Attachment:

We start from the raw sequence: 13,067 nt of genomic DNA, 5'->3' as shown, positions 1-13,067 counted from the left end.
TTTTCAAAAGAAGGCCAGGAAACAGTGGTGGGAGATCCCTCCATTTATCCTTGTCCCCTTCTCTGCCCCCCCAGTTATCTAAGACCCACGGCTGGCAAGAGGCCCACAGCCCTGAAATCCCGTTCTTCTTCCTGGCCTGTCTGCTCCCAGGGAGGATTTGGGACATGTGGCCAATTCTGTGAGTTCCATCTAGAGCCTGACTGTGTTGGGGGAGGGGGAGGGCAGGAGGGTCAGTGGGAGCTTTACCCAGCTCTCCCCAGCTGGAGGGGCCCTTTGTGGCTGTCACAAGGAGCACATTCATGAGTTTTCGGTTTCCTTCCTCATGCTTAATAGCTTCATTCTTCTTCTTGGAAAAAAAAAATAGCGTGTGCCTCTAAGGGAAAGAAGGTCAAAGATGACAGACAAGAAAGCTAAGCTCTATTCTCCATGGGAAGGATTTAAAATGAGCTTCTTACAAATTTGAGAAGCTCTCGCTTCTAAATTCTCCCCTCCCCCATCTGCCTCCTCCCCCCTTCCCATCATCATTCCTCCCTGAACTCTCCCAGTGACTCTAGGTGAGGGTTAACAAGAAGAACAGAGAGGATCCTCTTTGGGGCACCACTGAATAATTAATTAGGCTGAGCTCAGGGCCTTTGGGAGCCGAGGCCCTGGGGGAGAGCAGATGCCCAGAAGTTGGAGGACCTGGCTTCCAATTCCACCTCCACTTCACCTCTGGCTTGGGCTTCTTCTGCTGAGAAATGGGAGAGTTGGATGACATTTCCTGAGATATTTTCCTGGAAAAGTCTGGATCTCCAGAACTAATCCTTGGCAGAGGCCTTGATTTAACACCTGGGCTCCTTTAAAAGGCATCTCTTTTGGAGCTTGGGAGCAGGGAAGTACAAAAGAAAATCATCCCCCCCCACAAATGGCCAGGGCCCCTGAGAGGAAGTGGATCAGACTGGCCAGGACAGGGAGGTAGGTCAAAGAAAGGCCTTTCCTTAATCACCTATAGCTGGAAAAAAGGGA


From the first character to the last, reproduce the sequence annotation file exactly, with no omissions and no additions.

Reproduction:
We start from the raw sequence: 13,067 nt of genomic DNA, 5'->3' as shown, positions 1-13,067 counted from the left end.
TTTTCAAAAGAAGGCCAGGAAACAGTGGTGGGAGATCCCTCCATTTATCCTTGTCCCCTTCTCTGCCCCCCCAGTTATCTAAGACCCACGGCTGGCAAGAGGCCCACAGCCCTGAAATCCCGTTCTTCTTCCTGGCCTGTCTGCTCCCAGGGAGGATTTGGGACATGTGGCCAATTCTGTGAGTTCCATCTAGAGCCTGACTGTGTTGGGGGAGGGGGAGGGCAGGAGGGTCAGTGGGAGCTTTACCCAGCTCTCCCCAGCTGGAGGGGCCCTTTGTGGCTGTCACAAGGAGCACATTCATGAGTTTTCGGTTTCCTTCCTCATGCTTAATAGCTTCATTCTTCTTCTTGGAAAAAAAAAATAGCGTGTGCCTCTAAGGGAAAGAAGGTCAAAGATGACAGACAAGAAAGCTAAGCTCTATTCTCCATGGGAAGGATTTAAAATGAGCTTCTTACAAATTTGAGAAGCTCTCGCTTCTAAATTCTCCCCTCCCCCATCTGCCTCCTCCCCCCTTCCCATCATCATTCCTCCCTGAACTCTCCCAGTGACTCTAGGTGAGGGTTAACAAGAAGAACAGAGAGGATCCTCTTTGGGGCACCACTGAATAATTAATTAGGCTGAGCTCAGGGCCTTTGGGAGCCGAGGCCCTGGGGGAGAGCAGATGCCCAGAAGTTGGAGGACCTGGCTTCCAATTCCACCTCCACTTCACCTCTGGCTTGGGCTTCTTCTGCTGAGAAATGGGAGAGTTGGATGACATTTCCTGAGATATTTTCCTGGAAAAGTCTGGATCTCCAGAACTAATCCTTGGCAGAGGCCTTGATTTAACACCTGGGCTCCTTTAAAAGGCATCTCTTTTGGAGCTTGGGAGCAGGGAAGTACAAAAGAAAATCATCCCCCCCCACAAATGGCCAGGGCCCCTGAGAGGAAGTGGATCAGACTGGCCAGGACAGGGAGGTAGGTCAAAGAAAGGCCTTTCCTTAATCACCTATAGCTGGAAAAAAGGGA